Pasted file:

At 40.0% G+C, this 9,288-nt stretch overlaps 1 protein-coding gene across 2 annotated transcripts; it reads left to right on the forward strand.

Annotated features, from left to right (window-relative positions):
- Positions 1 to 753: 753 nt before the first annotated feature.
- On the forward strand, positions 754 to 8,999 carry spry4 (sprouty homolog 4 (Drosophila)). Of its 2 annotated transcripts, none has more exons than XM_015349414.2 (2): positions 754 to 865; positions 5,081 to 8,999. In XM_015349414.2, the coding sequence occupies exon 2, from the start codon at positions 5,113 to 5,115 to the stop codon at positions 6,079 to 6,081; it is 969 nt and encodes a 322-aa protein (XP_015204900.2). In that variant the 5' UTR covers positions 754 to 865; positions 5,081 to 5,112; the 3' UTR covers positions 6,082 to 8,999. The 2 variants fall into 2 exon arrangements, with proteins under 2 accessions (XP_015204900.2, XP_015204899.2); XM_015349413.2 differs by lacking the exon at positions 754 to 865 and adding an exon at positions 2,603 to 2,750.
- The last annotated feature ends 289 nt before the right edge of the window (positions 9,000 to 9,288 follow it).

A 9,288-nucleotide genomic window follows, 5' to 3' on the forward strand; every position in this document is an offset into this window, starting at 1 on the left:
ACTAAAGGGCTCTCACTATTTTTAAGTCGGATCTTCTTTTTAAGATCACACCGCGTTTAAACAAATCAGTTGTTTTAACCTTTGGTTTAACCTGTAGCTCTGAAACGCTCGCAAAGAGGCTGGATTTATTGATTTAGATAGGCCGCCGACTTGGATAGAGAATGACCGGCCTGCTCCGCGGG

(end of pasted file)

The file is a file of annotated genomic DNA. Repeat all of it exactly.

At 40.0% G+C, this 9,288-nt stretch overlaps 1 protein-coding gene across 2 annotated transcripts; it reads left to right on the forward strand.

Annotated features, from left to right (window-relative positions):
- Positions 1 to 753: 753 nt before the first annotated feature.
- On the forward strand, positions 754 to 8,999 carry spry4 (sprouty homolog 4 (Drosophila)). Of its 2 annotated transcripts, none has more exons than XM_015349414.2 (2): positions 754 to 865; positions 5,081 to 8,999. In XM_015349414.2, the coding sequence occupies exon 2, from the start codon at positions 5,113 to 5,115 to the stop codon at positions 6,079 to 6,081; it is 969 nt and encodes a 322-aa protein (XP_015204900.2). In that variant the 5' UTR covers positions 754 to 865; positions 5,081 to 5,112; the 3' UTR covers positions 6,082 to 8,999. The 2 variants fall into 2 exon arrangements, with proteins under 2 accessions (XP_015204900.2, XP_015204899.2); XM_015349413.2 differs by lacking the exon at positions 754 to 865 and adding an exon at positions 2,603 to 2,750.
- The last annotated feature ends 289 nt before the right edge of the window (positions 9,000 to 9,288 follow it).

A 9,288-nucleotide genomic window follows, 5' to 3' on the forward strand; every position in this document is an offset into this window, starting at 1 on the left:
ACTAAAGGGCTCTCACTATTTTTAAGTCGGATCTTCTTTTTAAGATCACACCGCGTTTAAACAAATCAGTTGTTTTAACCTTTGGTTTAACCTGTAGCTCTGAAACGCTCGCAAAGAGGCTGGATTTATTGATTTAGATAGGCCGCCGACTTGGATAGAGAATGACCGGCCTGCTCCGCGGG